Rep Pushing Truck Driver Shortage Plan

Posted: Updated:
Hollingsworth calls shipping "very much the blood that runs through the veins of this economy." Hollingsworth calls shipping "very much the blood that runs through the veins of this economy."

Congressman Trey Hollingsworth (R-9) says "antiquated federal laws" are in part fueling a national shortage of 89,000 commercial truck drivers. He joined representatives from Mister "P" Express Inc. today in Jeffersonville to push a proposal that would let those with commercial driver's licenses undergo additional training to be able to drive across state lines. He says his proposed DRIVE-Safe Act would allow more companies to hire and invest in available drivers.

Hollingsworth says, as of now, a driver in Jeffersonville with a traditional CDL could drive hundreds of miles north to Michigan City, but not make the fewer than five-mile trip to Louisville. The DRIVE-Safe Act, he says, will let drivers go through more rigorous safety and apprenticeship programs in order to be able to cross state lines, making them more attractive hires for companies. 

Representatives from One Southern Indiana, Greater Louisville Inc. and the Indiana Motor Truck Association also took part in today's event. Hollingsworth introduced the bill alongside California Republican Duncan Hunter. He says they are in the process of building a "coalition of support" to make sure they can get the bill on the United States House floor and ultimately to the Senate.

Hollingsworth calls shipping "very much the blood that runs through the veins of this economy," meaning the driver shortage can have significant economic consequences. He says when manufacturers can't get raw goods on time, it can shut down or slow their production lines, leading to layoffs or cut hours. Other companies, he says, lose sales because they can't get goods that people want to buy quickly enough.

The Republican says there is currently a national shortage of about 89,000 drivers, which is expected to grow over the next decade. He says the industry also needs to do a better job of getting the word out about the benefits and flexibility of driving jobs.

Hollingsworth says the shortage has negative ripple effects throughout the economy.
  • Perspectives

    • Delegation Spurs Growth

      When was the last time you or your nonprofit board delegated something? Better yet, when was the last time you should have delegated something but didn't? Effective delegation is an art and often lacking, but by following a few simple steps it becomes easier and can spur growth and sustainability in an organization. In the grand scheme, there is no lack of tasks to delegate, and yet few people can do it effectively.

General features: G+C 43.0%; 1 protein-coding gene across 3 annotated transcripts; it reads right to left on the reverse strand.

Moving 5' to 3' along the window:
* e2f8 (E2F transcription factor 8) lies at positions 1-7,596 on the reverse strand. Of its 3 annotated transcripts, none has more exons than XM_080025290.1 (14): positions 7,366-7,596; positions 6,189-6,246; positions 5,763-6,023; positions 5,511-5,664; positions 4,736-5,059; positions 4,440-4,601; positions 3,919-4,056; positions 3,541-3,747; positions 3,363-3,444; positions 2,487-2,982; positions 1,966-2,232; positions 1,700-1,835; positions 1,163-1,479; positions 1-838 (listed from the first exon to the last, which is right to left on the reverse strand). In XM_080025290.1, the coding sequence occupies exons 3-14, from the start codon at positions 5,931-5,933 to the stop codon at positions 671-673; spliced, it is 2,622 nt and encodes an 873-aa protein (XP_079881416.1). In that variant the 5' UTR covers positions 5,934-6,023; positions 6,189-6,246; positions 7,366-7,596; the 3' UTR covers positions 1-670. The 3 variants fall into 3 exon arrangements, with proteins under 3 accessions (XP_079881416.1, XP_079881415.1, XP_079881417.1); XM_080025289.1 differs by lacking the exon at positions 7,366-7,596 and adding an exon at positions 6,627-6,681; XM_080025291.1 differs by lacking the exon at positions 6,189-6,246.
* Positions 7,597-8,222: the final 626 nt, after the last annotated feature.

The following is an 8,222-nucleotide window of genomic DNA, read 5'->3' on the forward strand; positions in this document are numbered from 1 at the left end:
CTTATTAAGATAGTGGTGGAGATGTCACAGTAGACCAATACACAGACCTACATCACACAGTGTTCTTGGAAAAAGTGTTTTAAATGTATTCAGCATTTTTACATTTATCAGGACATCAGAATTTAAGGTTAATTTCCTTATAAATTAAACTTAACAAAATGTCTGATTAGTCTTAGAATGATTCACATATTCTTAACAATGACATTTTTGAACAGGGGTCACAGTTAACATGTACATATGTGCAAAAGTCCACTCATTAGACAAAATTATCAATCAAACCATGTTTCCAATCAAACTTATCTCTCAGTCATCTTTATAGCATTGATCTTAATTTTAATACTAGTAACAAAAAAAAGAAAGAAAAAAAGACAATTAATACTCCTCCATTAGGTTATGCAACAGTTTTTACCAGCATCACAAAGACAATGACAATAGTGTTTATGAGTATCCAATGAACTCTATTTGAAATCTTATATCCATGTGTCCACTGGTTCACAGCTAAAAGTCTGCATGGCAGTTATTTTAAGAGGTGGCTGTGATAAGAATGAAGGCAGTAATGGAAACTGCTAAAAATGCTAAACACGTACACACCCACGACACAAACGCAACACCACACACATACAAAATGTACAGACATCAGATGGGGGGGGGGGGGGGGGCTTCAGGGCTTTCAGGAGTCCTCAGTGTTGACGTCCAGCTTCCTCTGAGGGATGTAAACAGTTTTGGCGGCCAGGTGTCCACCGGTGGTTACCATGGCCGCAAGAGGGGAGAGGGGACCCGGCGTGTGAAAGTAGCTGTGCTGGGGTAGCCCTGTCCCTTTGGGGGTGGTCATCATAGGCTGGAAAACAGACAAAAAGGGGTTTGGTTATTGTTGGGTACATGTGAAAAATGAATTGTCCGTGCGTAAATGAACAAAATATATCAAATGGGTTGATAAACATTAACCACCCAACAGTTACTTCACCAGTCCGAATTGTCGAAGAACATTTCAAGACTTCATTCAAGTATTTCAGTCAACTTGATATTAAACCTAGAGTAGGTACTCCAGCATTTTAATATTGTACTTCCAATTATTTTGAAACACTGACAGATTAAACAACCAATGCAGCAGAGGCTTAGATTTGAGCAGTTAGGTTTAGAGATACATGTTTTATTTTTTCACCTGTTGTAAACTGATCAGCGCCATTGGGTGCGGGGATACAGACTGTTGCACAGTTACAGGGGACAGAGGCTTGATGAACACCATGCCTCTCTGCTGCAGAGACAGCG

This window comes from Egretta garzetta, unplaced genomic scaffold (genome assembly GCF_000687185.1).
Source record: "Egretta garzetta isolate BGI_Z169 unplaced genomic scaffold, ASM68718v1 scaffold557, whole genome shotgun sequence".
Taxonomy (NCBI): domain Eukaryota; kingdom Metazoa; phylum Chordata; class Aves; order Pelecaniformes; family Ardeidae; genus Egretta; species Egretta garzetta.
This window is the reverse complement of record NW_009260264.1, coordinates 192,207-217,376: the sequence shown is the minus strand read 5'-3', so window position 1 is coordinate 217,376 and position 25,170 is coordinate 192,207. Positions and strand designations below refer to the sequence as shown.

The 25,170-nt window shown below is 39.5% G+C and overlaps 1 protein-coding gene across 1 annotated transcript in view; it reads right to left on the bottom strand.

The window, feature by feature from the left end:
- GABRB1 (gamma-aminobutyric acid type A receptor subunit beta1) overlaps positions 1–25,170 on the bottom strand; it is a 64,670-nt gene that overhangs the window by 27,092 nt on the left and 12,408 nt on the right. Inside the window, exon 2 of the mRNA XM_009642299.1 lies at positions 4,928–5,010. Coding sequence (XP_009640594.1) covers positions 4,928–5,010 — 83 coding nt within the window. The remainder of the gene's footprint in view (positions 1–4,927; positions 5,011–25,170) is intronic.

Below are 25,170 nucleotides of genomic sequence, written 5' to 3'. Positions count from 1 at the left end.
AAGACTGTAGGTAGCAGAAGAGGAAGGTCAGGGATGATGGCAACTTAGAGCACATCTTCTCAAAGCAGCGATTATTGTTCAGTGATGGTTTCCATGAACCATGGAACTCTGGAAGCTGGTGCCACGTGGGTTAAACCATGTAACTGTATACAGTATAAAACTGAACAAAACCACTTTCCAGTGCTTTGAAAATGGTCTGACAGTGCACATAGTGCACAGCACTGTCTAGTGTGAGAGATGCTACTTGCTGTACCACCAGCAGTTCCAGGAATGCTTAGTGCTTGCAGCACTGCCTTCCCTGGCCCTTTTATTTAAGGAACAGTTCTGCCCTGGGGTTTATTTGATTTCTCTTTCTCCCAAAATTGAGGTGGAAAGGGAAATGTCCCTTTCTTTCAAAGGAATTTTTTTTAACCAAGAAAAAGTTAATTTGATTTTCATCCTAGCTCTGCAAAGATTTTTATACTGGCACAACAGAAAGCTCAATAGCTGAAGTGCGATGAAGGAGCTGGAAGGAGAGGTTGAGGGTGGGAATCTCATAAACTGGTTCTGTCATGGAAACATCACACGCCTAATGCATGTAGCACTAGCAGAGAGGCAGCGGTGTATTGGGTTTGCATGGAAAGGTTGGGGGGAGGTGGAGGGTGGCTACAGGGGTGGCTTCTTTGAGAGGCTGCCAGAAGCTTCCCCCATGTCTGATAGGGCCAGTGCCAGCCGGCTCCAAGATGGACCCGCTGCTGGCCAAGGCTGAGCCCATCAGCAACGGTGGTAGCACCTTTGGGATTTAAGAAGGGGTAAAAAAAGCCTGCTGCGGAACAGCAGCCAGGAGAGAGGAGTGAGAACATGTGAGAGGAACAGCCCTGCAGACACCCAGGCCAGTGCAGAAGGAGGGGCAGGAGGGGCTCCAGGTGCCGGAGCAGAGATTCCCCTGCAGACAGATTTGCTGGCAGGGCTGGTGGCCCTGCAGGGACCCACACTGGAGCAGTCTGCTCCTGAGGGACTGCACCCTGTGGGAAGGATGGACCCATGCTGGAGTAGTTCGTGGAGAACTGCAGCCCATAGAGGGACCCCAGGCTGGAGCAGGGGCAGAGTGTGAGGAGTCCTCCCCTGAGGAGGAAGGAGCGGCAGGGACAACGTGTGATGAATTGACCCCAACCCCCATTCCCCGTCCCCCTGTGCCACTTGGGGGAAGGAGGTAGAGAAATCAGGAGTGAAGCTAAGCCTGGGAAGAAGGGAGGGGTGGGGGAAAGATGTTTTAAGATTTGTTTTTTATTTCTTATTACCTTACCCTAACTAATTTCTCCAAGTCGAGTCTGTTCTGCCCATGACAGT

Company Name:
Confirm Email:
INside Edge
Morning Briefing
BigWigs & New Gigs
Life Sciences Indiana
Indiana Connections


  • Most Popular Stories

    • (photo courtesy Scotty's Brewhouse)

      Scotty's Brewhouse Begins Franchising

      Indianapolis-based Scotty's Brewhouse is continuing its growth plans. The restaurant has launched a national franchise program in an effort to bring the Scotty's brand to more locations throughout the U.S. Scotty's currently has 17 restaurants, most of which are located in Indiana.

    • Indy Firm Taps Appirio Exec as CEO

      An Indianapolis-based design and innovation consulting firm has named a new chief executive officer. Studio Science says Steve Pruden, who most recently served as senior vice president of human resources with Indy tech company Appirio, will lead the company.

    • Sales Tech Platform Scores Funding Boost

      A less-than-year-old sales technology company has announced a second round of funding. Costello, which bills its platform as a "real-time sales playbook," has secured $2.1 million in seed funding from investors in Indiana -- Collina Ventures LLC Innovatemap Ventures, Elevate Ventures, Innovate Indiana, serial entrepreneur Chris Baggott and Copper Mountain Technologies Chief Executive Officer and former T2 Technologies executive Irena Goloschokin -- as well as...

    • Rural Indiana Facing 'Have/Have-not Situation'

      The CEO of Indianapolis-based Indiana Fiber Network calls the 16-year-old broadband internet provider "a great Hoosier success story." IFN, which was launched with a focus on high-speed connectivity for 20 rural telephone companies, now includes some 4,000 buildings throughout the state plugged-in through a network of more than 4,500 miles of fiber. Despite its growth, Jim Turner says there's still work to be done to bridge the broadband access gap in rural areas.

    • (photo courtesy RQAW Corp.)

      Architecture Firm Set to Open New HQ

      An architecture firm previously located in Indianapolis will Wednesday afternoon cut the ribbon on its new Fishers headquarters. RQAW Corp. says it will also detail its progress toward its job creation commitment to the Indiana Economic Development Corp.